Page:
Try the yeast bay saison blend. Start at 20 and heat up to around 30 and hold it there until it's finished.

Can't get any simpler than that!

Hops saaz at 60 to 20IBU and 15 to 5 IBU

Post #38 made 2 years ago
Brew4me, when I use Juice like I said above I batch prime with it instead of sugar, rather than add it to the fermenter. I suppose if you did add it to the fermenter you could compensate for it since you know the sugar content to the gram - unlike actual fruit. I have tried it but found I get better results with the batch priming method. The juice I use is like $14 a litre, so I can't have any of its aroma escaping out the airlock at that price....
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Post #40 made 2 years ago
Again, thanks to all of the above - much appreciated ;).

youmustbe mellow and I have decided to go the simple route as goulaigan and Brew4me advised. It's the advice I would offer to someone in our position.

Not brewing this until Tuesday so if anyone suggests any changes,please let me know. The following BIABacus is PR1.3ZZZ which has not been released yet but I'm using it for all my latest recipes so as I can look for any errors (there are a few but not on the numbers side of things as far as I can see).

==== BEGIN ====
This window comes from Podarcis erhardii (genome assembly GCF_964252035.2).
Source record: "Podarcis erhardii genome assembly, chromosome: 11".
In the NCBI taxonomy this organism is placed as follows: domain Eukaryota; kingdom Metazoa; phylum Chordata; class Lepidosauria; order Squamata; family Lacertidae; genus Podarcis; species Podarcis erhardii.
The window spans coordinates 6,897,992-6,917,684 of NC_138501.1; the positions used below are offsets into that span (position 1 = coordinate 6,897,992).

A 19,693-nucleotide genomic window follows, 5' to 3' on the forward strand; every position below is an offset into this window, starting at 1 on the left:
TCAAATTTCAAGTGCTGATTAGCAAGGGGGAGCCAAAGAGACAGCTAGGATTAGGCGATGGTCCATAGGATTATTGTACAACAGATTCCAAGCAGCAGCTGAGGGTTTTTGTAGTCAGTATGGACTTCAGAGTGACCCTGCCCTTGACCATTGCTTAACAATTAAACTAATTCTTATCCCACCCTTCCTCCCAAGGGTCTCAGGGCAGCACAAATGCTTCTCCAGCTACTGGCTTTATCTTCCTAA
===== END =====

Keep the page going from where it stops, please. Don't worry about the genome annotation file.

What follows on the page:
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Post #41 made 2 years ago
Brew4me - I calculate it by the amt of grams of sugar per serving (says on the bottle) multiplied by how many servings in the bottle, then use a priming calculator for sucrose, I like my saisons around 3-3.2 volumes carbonation, so from that I usually get close.

PP - I will take a look at the file tomorrow just for fun (when I in front of a computer) but I am sure as long as you use a saison yeast you will be good. I brewed saison number 6 on thursday, already smells awesome. Make sure to ferment it warm if you want that saisonyness to really come through, 25C plus won't hurt it one bit.
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Post #42 made 2 years ago
Should make a fine Saison PistolPatch. Only advice I would have is that 3711 yeast I find is not super 'saisony' compared to others so I would probably allow the temp to ramp up right away or pitch at higher temps if you want to get more of the saison character. Interesting mash schedule, I am interested to see how that turns out, ie fg/dryness...
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Post #43 made 2 years ago
Thanks Goul ;),

The funny mash schedule comes from Gordon Strong's book.

Thanks also for the advice on the 3711. I bought a heat pad (can't believe I have had to do that for one bloody brew especially when I live in Perth!!!) and will look forward to pitching at 22°C as this will make chilling faster than usual. Will then let it rise naturally and then push the bugger up with the heat pad into temps unknownst to me before - scary stuff!

Have the starter going and it tastes like saison already :thumbs:.
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Saison receipe

Post #44 made 2 years ago
You probably didn't need to buy a heat pad to achieve the desired result. In an insulated chamber like a fermenting fridge a lamp with an incandescent bulb attached to the hot side of your temp control will generate more than enough heat to get up to 30C!

The other option is just to brew at ambient as the seasons dictate although unless you're in tassie it never really gets cold enough for lagers!